Assuming that politics is not possible without narrative, we can think of narrative art, and film in particular, as an attempt to determine new ways to conceptualize the politics of reconstruction. Whether the narrative possibilities of film are circumscribed by a priori limitations of medium or genre, or whether these possibilities remain infinitely open, is not a pertinent question because it presupposes a radical break between art and conceptual thought. Film is a valuable object of analysis because it attempts a reconstruction of the world that we live in, or in the case of a period film, of a world that no longer exists. It is thinking through the construction of a model—the verisimilitude of the model standing in for the methodological rigor by which we judge the correctness of an idea. However, what is being tested is not the idea’s scientific validity, its correspondence to a set of empirical data, but rather its narrative and aesthetic viability. This type of test is rather like trying on a suit of clothes. There are a number of standards by which the suit can be judged: comfort, conformity to dominant fashions, radical innovation. But while there is no single criterion, the reference point to which its quality is referred is always the human body on which it is worn. So in the same sense that there is a rigor proper to fashion, there is a rigor proper to cinema, construed loosely as a realistic narrative art form. This verisimilitude means the construction of a second reality—a reality which must take as its touchstone a relation, however dialectical, to the "real world." Period films may of course distort the past—Birth of a Nation or The Passion of the Christ do so most offensively—and what we take to be their success or failure has a lot to do with how accurate a picture they are giving us. We admire Birth of a Nation for its carefully constructed battle scene or The Passion of the Christ for the use of Aramaic (if you’ll forgive the comparison) but cringe at their racist distortions of the historical record, and these reactions have a great deal to do with what we take to be the representational accountability of filmmaking.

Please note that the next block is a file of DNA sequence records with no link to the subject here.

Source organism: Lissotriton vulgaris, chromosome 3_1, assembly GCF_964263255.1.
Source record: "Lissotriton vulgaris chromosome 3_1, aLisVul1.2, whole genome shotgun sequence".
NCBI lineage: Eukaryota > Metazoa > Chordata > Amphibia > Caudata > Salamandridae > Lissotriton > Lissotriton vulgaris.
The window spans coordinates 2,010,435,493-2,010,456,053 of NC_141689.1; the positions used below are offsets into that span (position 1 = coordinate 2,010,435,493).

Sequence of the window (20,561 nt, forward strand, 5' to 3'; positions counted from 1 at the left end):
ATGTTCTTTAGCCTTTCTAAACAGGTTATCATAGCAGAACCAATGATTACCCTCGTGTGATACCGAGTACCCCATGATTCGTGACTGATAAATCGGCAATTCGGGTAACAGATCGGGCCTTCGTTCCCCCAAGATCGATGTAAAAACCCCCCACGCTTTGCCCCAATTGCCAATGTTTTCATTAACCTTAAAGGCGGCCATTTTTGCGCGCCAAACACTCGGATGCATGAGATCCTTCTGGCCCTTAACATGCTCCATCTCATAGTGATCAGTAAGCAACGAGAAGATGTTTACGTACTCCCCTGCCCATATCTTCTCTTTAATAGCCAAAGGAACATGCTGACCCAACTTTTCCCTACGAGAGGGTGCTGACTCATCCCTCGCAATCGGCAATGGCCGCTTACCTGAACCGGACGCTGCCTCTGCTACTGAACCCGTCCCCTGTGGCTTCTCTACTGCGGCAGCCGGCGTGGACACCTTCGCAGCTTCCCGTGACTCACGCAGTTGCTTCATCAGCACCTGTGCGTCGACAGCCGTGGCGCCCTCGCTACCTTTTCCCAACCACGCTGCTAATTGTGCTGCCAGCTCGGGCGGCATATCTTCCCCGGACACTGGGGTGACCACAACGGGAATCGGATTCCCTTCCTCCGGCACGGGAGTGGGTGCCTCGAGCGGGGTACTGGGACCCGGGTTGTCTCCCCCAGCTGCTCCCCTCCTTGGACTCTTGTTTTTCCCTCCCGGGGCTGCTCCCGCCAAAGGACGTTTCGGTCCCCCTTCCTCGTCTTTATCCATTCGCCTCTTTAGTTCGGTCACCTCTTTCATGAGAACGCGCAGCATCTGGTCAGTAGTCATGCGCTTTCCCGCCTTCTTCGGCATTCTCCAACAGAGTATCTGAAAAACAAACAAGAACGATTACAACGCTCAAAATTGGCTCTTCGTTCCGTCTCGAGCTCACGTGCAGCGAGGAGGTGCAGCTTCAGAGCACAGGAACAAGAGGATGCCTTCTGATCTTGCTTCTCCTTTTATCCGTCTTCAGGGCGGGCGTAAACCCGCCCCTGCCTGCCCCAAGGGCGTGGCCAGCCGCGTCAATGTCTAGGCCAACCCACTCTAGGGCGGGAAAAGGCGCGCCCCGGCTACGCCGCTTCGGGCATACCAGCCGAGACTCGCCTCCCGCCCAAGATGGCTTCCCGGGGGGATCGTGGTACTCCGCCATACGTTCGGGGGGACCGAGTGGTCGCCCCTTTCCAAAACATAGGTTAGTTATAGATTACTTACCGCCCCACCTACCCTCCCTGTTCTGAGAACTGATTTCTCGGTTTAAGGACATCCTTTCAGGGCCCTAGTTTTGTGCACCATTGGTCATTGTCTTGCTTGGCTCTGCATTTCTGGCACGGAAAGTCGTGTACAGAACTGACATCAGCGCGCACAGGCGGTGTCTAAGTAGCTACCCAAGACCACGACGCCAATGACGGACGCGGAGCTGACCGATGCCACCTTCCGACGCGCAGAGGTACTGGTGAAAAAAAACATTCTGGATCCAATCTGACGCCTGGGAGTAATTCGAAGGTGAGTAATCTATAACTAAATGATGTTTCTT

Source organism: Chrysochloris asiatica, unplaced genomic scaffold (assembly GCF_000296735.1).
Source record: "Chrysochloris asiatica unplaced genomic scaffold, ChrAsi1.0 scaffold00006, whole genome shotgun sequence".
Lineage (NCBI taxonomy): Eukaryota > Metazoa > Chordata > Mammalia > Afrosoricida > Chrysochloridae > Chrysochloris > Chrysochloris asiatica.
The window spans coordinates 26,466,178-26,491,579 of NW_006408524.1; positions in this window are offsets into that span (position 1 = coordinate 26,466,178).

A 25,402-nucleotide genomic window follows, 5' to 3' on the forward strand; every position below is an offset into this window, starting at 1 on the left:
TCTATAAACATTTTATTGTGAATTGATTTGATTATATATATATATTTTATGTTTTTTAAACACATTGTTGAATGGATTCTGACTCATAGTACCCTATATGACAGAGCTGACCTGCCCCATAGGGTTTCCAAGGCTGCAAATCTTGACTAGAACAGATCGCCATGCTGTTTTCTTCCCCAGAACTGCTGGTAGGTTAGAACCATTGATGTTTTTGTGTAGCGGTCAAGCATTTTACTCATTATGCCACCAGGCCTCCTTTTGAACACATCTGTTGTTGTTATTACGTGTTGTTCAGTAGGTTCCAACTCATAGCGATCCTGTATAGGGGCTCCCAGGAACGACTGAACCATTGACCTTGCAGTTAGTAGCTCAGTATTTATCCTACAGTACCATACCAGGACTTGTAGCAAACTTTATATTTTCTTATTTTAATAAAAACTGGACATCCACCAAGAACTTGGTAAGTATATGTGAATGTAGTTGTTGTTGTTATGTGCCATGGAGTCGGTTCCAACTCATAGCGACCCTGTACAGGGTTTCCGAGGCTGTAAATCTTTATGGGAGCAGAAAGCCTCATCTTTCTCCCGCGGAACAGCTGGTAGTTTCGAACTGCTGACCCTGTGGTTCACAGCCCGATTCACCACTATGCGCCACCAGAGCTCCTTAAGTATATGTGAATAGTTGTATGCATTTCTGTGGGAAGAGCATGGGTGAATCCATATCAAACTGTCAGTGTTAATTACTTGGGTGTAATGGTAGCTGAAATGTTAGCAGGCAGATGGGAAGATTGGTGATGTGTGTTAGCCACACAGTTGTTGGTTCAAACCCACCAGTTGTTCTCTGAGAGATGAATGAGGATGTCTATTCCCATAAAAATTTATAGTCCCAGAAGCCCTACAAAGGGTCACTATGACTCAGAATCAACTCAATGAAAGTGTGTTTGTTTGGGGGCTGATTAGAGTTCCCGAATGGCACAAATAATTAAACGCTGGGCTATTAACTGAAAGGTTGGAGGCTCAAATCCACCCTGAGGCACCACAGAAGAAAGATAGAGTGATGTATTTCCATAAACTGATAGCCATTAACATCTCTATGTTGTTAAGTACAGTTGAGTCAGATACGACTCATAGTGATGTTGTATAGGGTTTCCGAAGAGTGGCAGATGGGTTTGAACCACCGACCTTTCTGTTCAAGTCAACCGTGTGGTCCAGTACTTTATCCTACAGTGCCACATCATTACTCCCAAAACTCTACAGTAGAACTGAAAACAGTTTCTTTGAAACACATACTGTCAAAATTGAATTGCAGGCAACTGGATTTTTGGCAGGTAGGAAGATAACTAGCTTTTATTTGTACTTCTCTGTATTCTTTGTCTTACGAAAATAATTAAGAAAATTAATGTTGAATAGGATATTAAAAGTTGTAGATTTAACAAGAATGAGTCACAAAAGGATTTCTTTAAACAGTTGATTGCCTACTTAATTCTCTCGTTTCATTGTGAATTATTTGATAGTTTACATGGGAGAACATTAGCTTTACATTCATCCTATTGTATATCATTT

In this third sense of the word, reconstruction means the limit point of representation—the point at which representation becomes uncannily indistinguishable from repetition. Thus, for example, in Lars von Trier's first feature, The Element of Crime, the detective attempts a technique developed by his mentor of solving a crime by entering the psychology of a criminal—staying in the same hotel rooms, sleeping with the same women, and ultimately committing the same crime (compare also The Parallax View, La Jetée, Vertigo, etc., all detective narratives in which the act of reconstruction becomes more than simply reconstruction). Or similarly, the Borgesian map that becomes as large as the world it is meant to depict. Or, in an example from real history, the “German” and “Japanese” cities constructed in Utah by the American military during World War II to test the effects of firebombing.